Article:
A solicitor has highlighted the risk to businesses from a tougher approach to data protection breaches in the EU.

Helena Brown, a partner at HBJ Gateley, claims that changes being brought in to combat breaches of personal privacy could have serious knock-on effects for Scottish firms in all areas of the economy.

The European Data Protection Regulations, expected to be ratified by the European Parliament in spring of this year, would come directly into force two years after ratification, replacing the existing Data Protection Directive and bringing in fines of up to 4% of global turnover for breaches of privacy in Europe. Although the current maximum UK fine is £500,000, under the new rules a company with a £20m turnover could be liable to a penalty of up to £800,000 for a breach.

In addition, the so-called "privacy shield" replacement for the previous "Safe Harbor" agreement, which allowed the transfer of personal data between the EU and US but was invalidated by a European Court of Justice ruling last year, has yet to be confirmed. This makes it harder for US companies to exchange information with organisations in the EU.

Ms Brown said the changes, which will unify data protection standards across Europe, would require robust practices around secure storage of data, risks presented by employees, marketing consent and complaints, and errors made by third parties in the data supply chain.

She commented: “There’s a feeling of a gathering storm around personal privacy. Increasing public awareness of privacy rights from high profile cases against companies like Facebook and Google, coupled with fast moving changes in technology and regulation of cyber security, have put privacy in the spotlight in a way it has never been before.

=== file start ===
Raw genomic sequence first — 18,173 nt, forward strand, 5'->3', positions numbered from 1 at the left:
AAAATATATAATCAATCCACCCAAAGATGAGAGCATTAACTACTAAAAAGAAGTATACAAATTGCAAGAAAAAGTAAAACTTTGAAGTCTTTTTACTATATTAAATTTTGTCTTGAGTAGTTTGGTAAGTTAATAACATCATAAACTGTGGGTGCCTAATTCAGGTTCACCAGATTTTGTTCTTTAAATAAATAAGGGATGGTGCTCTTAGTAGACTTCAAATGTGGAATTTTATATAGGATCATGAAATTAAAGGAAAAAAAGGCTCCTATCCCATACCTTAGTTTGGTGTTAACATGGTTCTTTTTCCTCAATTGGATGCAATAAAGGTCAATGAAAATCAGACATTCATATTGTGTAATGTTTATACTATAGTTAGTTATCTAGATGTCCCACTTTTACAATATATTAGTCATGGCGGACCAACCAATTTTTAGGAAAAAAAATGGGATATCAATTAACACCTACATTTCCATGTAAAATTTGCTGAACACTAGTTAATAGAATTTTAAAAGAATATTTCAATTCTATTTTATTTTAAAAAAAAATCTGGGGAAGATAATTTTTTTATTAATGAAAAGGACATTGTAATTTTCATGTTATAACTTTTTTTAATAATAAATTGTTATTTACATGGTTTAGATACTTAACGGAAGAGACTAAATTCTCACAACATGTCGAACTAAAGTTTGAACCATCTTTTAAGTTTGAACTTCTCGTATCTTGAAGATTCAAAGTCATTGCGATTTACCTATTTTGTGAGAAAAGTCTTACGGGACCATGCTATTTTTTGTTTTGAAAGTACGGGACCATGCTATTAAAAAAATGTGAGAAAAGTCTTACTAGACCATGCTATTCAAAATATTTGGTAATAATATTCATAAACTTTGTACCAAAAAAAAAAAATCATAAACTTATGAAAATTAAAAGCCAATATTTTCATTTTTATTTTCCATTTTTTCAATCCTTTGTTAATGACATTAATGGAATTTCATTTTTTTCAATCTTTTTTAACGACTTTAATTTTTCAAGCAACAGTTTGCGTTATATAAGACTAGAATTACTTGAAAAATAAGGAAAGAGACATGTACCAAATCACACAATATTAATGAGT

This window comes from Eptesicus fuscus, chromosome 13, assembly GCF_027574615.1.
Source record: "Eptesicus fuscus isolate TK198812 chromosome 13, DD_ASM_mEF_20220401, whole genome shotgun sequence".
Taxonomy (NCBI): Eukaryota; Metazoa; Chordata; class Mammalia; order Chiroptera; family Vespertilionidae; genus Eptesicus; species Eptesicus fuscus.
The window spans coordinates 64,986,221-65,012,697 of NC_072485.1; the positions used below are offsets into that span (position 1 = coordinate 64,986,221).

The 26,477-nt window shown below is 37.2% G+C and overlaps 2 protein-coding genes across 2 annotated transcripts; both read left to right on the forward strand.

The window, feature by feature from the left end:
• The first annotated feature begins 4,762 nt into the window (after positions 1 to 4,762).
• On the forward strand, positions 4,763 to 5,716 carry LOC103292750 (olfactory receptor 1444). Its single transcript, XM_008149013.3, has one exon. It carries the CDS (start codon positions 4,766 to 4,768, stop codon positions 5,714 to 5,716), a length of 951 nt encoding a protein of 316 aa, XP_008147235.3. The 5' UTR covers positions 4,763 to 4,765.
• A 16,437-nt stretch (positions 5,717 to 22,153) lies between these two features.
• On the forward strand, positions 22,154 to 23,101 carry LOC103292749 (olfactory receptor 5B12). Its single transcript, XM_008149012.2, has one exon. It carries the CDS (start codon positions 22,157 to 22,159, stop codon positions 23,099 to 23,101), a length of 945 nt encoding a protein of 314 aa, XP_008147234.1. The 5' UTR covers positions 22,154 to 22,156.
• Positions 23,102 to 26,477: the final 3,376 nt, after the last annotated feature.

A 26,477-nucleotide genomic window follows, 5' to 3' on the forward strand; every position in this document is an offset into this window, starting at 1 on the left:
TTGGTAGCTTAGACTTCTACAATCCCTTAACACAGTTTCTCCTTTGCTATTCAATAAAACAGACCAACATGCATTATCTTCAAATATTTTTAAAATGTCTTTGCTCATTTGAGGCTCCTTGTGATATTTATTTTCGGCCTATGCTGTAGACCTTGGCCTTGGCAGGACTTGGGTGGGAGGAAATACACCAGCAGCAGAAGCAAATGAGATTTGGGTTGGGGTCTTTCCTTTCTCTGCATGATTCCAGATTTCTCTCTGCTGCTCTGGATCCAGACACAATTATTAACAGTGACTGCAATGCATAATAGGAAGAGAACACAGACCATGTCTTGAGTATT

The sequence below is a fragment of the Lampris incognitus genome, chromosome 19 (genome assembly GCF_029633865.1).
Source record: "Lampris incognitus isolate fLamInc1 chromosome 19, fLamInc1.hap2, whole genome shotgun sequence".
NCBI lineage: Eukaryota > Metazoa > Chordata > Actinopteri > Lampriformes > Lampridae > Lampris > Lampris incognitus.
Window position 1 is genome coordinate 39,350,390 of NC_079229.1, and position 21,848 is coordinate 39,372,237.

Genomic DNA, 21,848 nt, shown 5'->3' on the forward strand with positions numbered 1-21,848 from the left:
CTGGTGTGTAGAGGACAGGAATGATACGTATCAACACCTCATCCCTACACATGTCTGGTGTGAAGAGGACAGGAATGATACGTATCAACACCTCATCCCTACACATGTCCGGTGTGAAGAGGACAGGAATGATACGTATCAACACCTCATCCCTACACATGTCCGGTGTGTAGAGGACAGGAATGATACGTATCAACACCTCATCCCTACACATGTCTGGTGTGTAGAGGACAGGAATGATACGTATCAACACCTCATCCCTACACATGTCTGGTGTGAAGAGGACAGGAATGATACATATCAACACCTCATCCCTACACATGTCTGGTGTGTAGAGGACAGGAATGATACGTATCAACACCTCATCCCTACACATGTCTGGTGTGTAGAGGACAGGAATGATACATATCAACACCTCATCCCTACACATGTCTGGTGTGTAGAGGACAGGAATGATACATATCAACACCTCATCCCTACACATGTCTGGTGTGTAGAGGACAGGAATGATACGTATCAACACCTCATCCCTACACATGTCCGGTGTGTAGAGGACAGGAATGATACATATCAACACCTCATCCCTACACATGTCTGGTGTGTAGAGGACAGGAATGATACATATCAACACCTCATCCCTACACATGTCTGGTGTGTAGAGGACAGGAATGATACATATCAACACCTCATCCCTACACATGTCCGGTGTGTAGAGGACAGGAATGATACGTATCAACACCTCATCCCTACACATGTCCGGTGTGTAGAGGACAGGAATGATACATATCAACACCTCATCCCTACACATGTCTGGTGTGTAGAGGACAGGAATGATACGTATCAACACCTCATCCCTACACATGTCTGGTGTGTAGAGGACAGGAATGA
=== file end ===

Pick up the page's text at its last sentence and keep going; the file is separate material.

“Up until now the regulations surrounding it haven’t kept pace with technology or the explosion in the availability and dissemination of data, but that’s all about to change.

“If you hold data, analyse it, sell it, or use it for marketing, there will be serious implications if you’re not able to comply with the demands of the new regulations."

She added that there were concerns that whatever replaced Safe Harbor would be so tight that it would discourage US companies from doing business with Europe. "For lots of Scottish businesses that could be a real blow, which means that the earlier a company can establish how it will be affected, the more effectively it will be able to deal with the changes once they come into force.”

Ms Brown urges businesses to make sure thay comply with the current law, which will make it easier to adapt to the new regime, and to consider the impact on any contracts and projects that will run beyond 2018. Organisations with more than 250 employees will also need an independent, expert data protection officer to advise on privacy issues.